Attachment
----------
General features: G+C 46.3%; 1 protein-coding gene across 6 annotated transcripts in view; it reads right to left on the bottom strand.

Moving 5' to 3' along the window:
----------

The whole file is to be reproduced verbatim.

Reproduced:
General features: G+C 46.3%; 1 protein-coding gene across 6 annotated transcripts in view; it reads right to left on the bottom strand.

Moving 5' to 3' along the window: